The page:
Basic aluminum polishing - how to

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Shelby VNT
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Basic aluminum polishing - how to

Post by Shelby VNT » Thu Jan 06, 2005 4:11 pm

It seems in this hobby aluminum parts, be it a skid plate, a pair of aluminum axles, cantilever arms, or anything else for that matter made from aluminum, really dresses a monster truck up. Occasionally you run into parts that need a restoration or parts that could simply benefit from a little more polishing. Here is how I went about restoring a shine to a pair of second hand JPS axles for my Clodbuster. The technique I hope to share with you here can be applied to anything made from aluminum, not just monster truck parts. In fact I will someday get around to polishing up a set of aluminum rims for my 1:1 car in the same manner.

Let's get started! To really get the job done you are going to need some supplies. Mainly you will be needing some very fine grit sand paper. We're talking 400 grit and up. This kind of sand paper can usually be found at auto body and paint suppliers. I was lucky to have a local 'Car Quest' store near home which was listed in the phone book as an offical paint and body work supplier. I have heard that the local Wally-Mart also stocks these finer grits of sand paper as well, and if all else fails you might find some sheets at a local hobby shop (used for finish work on plastic models) , though they are bound to be smaller sheets and probably more expensive.

I'd recommend the following grits - 400 grit, 800 grit, 1000 grit, 1200 or 1500 grit, 2000 grit, and then 2500 grit. You don't necessarily need all those grits. In example, if you don't feel like spending all the money, or you can't find an in between grit, you can always jump from 800 on up to say 1500. Some places sell seperate sheets, and some in packs of ten. Cost can vary. I bought a pack of 10 sheets for $10 - $20. The finer grits are more expensive, but the sheets tend to last longer then the rougher grits.

Pick up some Mother's Aluminum Mag polish while your at it. This is great stuff and really brings the parts to life after you've sanded them smooth. An optional thing you might look into is a Dremel (what do you mean you don't have one yet?!) and some polishing or abrasive wheels. For my JPS axles, having the Dremel came in handy for some deep gouges and scratches. If you are looking to the same kind of work, pick up a couple packs of Dremel's #511 finishing abrasive buffing wheels.
Attachments
Dremel wheels.jpg
Great for taking out deeper scratches when you don't think or feel like you can sand them out with paper.
Dremel wheels.jpg (83.97 KiB) Viewed 3488 times
Polishing materials.jpg
The materials. I found some 3M wet/dry paper in various grits at a local auto store.
Polishing materials.jpg (99.76 KiB) Viewed 3489 times
-Nathan-

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Shelby VNT
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Post by Shelby VNT » Thu Jan 06, 2005 4:24 pm

Alright, so your ready to get started? Good. In my case I was working with some JPS aluminum axles for my Clod. I disassembled them and polished each part individually, but for the actual progress pictures I'm focusing on one of the axle tubes.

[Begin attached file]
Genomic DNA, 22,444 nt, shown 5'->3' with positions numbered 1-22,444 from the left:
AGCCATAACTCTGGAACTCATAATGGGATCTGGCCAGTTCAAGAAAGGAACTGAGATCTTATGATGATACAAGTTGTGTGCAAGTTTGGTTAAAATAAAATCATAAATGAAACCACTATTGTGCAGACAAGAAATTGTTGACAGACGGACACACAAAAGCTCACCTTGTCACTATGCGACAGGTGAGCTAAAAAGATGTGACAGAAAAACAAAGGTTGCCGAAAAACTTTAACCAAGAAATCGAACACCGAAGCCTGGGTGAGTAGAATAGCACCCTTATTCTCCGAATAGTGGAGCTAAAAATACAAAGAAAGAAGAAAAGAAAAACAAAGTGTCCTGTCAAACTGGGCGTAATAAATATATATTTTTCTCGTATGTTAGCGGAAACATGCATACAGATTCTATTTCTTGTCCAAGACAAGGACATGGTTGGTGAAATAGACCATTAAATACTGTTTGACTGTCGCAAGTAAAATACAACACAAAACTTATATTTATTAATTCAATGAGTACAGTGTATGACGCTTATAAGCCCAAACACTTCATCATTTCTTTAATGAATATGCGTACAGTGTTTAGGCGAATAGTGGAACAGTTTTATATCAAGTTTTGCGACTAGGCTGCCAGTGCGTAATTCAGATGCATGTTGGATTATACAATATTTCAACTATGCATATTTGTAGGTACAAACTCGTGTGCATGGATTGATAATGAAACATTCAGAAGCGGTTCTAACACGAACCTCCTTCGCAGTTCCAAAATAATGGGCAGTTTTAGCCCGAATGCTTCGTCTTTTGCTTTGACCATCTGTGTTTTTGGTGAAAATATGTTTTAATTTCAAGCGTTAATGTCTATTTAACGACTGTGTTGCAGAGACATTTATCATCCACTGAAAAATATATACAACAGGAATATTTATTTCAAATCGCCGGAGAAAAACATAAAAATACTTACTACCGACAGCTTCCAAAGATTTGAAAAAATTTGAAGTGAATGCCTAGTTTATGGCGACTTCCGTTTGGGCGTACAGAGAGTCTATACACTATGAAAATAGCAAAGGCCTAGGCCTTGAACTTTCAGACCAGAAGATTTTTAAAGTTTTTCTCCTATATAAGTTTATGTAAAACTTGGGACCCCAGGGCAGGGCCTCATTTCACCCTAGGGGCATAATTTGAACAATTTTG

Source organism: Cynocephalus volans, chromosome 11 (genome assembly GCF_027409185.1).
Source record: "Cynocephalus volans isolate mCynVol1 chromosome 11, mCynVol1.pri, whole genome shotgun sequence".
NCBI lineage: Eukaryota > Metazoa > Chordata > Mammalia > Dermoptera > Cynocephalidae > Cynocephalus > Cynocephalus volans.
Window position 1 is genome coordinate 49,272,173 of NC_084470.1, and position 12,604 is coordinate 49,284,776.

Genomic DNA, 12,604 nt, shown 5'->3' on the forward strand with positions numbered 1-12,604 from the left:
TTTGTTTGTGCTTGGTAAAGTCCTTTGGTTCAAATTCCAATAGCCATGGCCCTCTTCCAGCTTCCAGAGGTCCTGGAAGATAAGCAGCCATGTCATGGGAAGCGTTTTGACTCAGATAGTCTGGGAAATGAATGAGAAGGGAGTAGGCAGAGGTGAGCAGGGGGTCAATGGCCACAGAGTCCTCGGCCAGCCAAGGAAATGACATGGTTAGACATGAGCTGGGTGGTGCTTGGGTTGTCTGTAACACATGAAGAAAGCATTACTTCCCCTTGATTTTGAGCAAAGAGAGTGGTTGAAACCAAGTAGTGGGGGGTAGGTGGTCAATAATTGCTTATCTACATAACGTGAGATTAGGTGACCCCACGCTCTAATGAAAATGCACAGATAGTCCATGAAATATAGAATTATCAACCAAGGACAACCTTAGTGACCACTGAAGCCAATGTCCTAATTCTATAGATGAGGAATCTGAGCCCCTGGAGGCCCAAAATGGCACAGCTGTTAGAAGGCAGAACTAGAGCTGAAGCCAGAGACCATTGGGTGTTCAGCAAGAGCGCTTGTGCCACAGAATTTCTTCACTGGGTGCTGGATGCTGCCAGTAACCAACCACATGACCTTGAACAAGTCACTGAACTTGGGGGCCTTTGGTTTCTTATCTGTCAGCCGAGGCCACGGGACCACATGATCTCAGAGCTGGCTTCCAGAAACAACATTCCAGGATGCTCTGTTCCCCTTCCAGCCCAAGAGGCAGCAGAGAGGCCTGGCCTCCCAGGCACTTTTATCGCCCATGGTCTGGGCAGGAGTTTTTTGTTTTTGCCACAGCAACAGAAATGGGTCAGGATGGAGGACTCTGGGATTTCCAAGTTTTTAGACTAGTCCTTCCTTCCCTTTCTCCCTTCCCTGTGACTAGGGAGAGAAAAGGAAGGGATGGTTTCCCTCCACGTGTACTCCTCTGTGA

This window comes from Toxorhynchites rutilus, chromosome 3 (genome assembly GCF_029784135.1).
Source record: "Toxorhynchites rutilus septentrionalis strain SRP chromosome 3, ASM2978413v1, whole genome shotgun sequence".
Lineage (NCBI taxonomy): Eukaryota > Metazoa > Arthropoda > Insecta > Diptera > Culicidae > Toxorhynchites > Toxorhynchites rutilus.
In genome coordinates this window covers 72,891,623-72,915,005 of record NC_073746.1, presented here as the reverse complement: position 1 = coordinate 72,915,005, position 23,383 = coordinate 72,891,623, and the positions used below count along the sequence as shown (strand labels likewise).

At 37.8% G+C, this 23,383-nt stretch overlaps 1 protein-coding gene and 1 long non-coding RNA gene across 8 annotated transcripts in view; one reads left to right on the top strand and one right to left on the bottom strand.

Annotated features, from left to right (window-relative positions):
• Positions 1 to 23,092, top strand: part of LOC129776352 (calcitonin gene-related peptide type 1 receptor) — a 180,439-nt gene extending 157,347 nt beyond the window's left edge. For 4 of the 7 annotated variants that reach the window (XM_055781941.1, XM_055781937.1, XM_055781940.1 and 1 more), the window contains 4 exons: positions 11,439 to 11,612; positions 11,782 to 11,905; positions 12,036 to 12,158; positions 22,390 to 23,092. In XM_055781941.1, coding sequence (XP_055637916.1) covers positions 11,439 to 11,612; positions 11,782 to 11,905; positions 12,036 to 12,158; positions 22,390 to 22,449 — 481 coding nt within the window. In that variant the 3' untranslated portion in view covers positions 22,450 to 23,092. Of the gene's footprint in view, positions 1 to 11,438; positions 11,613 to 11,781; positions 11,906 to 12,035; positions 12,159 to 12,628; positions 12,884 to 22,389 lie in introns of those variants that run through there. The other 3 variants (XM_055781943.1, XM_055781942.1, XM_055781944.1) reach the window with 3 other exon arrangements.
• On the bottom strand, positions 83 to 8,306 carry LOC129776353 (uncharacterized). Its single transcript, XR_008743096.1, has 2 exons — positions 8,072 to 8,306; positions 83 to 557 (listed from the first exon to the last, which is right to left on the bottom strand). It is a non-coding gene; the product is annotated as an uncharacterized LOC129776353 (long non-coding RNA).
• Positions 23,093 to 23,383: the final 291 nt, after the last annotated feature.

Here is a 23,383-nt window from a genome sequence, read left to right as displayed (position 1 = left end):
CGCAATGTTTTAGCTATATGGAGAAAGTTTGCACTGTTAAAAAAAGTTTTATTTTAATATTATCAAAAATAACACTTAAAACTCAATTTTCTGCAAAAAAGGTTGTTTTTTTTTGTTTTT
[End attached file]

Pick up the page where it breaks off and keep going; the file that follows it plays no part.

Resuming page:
Attachments
JPS axle tube start.jpg
Does thing look rough or what? I found that this tube, along with the gearcase must have been run in the rear of the previous owner's Clod. There was an awful lot of dents and dings in the case and the tubes.
JPS axle tube start.jpg (94.87 KiB) Viewed 3485 times
JPS axle dents and dings.jpg
Without a doubt, this was the rear axle in somebodies Clod!
JPS axle dents and dings.jpg (95.06 KiB) Viewed 3486 times
JPS axle more dents and dings.jpg
Ouch, get a load of the big nasty dimple in the gear case!
JPS axle more dents and dings.jpg (95.58 KiB) Viewed 3486 times
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Post by Shelby VNT » Thu Jan 06, 2005 4:34 pm

Needless to say I was a little bit disappointed with the condition of the rear axles and case, but I thought I'd try and bring the parts back to life. I knew I wouldn't be able to remove all the scratches and gouges, but then I wasn't to be worried with that. After all, I planned to run the JPS axles on a truck of my own, so they would probably get more scratches and damage sometime later.

The first thing I did was try out my Dremel with the finer of the two polishing wheels I mentioned above. This seemed to work really well for me. Most scratches were easily taken out with some light passes on a low speed. The deeper scratches took more work. More passes and some gentle feathering of the edges blended them in and smoothed them over. The feathering part was important. If you use a Dremel like this, don't stand in one spot very long or you'll be left with a low spot. If you must take off more material, feather the edges of the surrounding area to at least smooth the difference in height so it's not so noticable.
Attachments
JPS axle tube after some light dremeling.jpg
The JPS link mounts had also left some pretty nasty scratches and clamp marks, but with some light Dremel work I was able to smooth things over a bit. It's already starting to look better!
JPS axle tube after some light dremeling.jpg (81.04 KiB) Viewed 3484 times
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Post by Shelby VNT » Thu Jan 06, 2005 4:50 pm

Once I had worked the scratches out to my statisfaction, I was ready to start some sanding. Depending on the condition of the part you are starting with you may be able to begin with a finer grade of paper. I started 400 grit because I had to. Smoother surfaces may not require that. If you have part with some machining marks in it then I'd suggest starting with 400 grit to take them out.

The actual polishing process is done wet. For a few reasons actually, but the important ones are to constantly wash away the small metal particals so they don't keep scratching the surface on you, and to provide some lubricant. Water also helps keep the paper from clogging up with material.

I prefer to use some regular dish soap in the water for extra lubrication. I typically fill a small bucket with a soap and water mix and keep it close by. This allows me to pre-soak the sand paper before I start using it, which is a good idea. It also makes it easy to dip the parts and the paper into the bucket to flush out any small pieces of material during the sanding process.